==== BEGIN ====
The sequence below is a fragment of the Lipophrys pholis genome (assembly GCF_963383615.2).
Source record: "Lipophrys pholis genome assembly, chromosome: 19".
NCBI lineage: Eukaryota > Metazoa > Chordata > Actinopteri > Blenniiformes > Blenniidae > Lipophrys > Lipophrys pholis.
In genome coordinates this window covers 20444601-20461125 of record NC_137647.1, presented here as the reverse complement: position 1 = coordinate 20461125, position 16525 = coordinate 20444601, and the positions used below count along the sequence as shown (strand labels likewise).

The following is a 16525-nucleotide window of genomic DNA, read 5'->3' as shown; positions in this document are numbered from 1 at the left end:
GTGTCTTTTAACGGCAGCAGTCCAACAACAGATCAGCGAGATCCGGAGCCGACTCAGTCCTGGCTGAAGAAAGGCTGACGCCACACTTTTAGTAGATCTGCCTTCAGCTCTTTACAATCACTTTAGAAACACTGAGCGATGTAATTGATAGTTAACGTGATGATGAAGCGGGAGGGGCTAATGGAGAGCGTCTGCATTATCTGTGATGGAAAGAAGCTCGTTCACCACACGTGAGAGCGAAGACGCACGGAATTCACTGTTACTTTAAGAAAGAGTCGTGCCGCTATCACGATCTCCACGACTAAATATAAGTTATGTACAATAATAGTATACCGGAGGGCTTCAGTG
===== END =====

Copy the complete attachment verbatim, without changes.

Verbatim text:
The sequence below is a fragment of the Lipophrys pholis genome (assembly GCF_963383615.2).
Source record: "Lipophrys pholis genome assembly, chromosome: 19".
NCBI lineage: Eukaryota > Metazoa > Chordata > Actinopteri > Blenniiformes > Blenniidae > Lipophrys > Lipophrys pholis.
In genome coordinates this window covers 20444601-20461125 of record NC_137647.1, presented here as the reverse complement: position 1 = coordinate 20461125, position 16525 = coordinate 20444601, and the positions used below count along the sequence as shown (strand labels likewise).

The following is a 16525-nucleotide window of genomic DNA, read 5'->3' as shown; positions in this document are numbered from 1 at the left end:
GTGTCTTTTAACGGCAGCAGTCCAACAACAGATCAGCGAGATCCGGAGCCGACTCAGTCCTGGCTGAAGAAAGGCTGACGCCACACTTTTAGTAGATCTGCCTTCAGCTCTTTACAATCACTTTAGAAACACTGAGCGATGTAATTGATAGTTAACGTGATGATGAAGCGGGAGGGGCTAATGGAGAGCGTCTGCATTATCTGTGATGGAAAGAAGCTCGTTCACCACACGTGAGAGCGAAGACGCACGGAATTCACTGTTACTTTAAGAAAGAGTCGTGCCGCTATCACGATCTCCACGACTAAATATAAGTTATGTACAATAATAGTATACCGGAGGGCTTCAGTG